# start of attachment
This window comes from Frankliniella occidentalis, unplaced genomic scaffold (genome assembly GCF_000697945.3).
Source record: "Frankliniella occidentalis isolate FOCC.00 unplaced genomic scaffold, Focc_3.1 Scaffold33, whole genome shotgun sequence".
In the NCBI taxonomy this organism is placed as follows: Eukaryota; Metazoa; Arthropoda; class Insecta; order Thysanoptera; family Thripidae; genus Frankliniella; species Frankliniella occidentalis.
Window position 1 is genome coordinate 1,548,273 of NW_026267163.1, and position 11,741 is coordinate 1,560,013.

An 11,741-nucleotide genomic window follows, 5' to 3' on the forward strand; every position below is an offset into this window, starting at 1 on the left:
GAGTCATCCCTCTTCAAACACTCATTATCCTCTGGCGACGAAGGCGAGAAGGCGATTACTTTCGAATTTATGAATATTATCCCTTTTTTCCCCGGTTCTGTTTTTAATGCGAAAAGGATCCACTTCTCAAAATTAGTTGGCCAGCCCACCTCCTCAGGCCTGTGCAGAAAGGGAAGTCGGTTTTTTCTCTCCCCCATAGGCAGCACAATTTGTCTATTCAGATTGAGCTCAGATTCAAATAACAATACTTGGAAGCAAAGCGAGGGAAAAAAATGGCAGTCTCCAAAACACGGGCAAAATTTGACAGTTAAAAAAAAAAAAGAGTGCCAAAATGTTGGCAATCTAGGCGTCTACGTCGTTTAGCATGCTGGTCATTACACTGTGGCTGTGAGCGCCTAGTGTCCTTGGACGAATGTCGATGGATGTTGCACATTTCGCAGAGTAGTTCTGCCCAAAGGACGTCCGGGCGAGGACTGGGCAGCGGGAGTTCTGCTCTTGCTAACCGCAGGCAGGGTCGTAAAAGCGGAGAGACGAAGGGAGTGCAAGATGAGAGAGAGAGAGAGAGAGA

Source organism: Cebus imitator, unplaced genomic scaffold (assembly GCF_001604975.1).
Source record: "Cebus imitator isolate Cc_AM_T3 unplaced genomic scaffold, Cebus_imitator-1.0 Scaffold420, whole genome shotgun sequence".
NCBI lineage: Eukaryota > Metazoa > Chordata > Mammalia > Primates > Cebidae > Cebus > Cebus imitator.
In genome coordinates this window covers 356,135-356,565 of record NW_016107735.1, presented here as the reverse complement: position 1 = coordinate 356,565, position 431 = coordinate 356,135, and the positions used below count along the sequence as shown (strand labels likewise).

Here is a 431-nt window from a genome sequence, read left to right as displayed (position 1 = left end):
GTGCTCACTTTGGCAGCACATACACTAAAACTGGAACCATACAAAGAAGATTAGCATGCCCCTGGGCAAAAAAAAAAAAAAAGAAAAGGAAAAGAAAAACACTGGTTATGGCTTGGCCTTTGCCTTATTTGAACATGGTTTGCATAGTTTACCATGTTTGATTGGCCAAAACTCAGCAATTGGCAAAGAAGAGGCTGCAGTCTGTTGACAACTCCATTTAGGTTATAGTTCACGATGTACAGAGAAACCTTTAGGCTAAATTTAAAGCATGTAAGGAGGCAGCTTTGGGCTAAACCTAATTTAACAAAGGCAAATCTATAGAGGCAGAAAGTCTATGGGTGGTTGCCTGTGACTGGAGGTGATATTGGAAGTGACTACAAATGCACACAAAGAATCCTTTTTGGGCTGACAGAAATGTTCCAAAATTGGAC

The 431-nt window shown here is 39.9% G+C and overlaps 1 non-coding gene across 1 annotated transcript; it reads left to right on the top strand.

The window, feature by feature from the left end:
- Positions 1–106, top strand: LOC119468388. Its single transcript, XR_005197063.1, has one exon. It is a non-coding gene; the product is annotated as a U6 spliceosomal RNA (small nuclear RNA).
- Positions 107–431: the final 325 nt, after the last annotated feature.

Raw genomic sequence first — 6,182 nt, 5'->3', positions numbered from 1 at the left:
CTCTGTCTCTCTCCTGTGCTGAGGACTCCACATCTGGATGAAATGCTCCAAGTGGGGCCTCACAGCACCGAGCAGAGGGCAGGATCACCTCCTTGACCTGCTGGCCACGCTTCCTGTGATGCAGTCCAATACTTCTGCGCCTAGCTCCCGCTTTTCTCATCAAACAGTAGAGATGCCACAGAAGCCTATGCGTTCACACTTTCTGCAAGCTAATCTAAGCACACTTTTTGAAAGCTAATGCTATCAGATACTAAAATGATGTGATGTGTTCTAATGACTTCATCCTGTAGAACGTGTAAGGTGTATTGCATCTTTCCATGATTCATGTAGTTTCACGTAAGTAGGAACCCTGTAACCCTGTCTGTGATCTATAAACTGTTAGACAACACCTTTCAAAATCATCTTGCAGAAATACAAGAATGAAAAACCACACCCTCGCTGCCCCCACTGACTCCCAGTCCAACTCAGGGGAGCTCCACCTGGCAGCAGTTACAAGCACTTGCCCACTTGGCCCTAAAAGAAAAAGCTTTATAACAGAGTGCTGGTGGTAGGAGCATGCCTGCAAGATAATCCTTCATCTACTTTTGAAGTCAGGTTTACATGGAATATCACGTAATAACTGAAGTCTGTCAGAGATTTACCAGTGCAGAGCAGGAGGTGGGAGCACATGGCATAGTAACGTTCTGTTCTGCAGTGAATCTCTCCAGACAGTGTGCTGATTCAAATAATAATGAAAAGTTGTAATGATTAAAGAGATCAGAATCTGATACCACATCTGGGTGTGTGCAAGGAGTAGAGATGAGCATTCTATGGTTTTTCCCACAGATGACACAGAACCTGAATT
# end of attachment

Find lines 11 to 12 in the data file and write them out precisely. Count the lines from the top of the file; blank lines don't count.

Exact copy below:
Here is a 431-nt window from a genome sequence, read left to right as displayed (position 1 = left end):
GTGCTCACTTTGGCAGCACATACACTAAAACTGGAACCATACAAAGAAGATTAGCATGCCCCTGGGCAAAAAAAAAAAAAAAGAAAAGGAAAAGAAAAACACTGGTTATGGCTTGGCCTTTGCCTTATTTGAACATGGTTTGCATAGTTTACCATGTTTGATTGGCCAAAACTCAGCAATTGGCAAAGAAGAGGCTGCAGTCTGTTGACAACTCCATTTAGGTTATAGTTCACGATGTACAGAGAAACCTTTAGGCTAAATTTAAAGCATGTAAGGAGGCAGCTTTGGGCTAAACCTAATTTAACAAAGGCAAATCTATAGAGGCAGAAAGTCTATGGGTGGTTGCCTGTGACTGGAGGTGATATTGGAAGTGACTACAAATGCACACAAAGAATCCTTTTTGGGCTGACAGAAATGTTCCAAAATTGGAC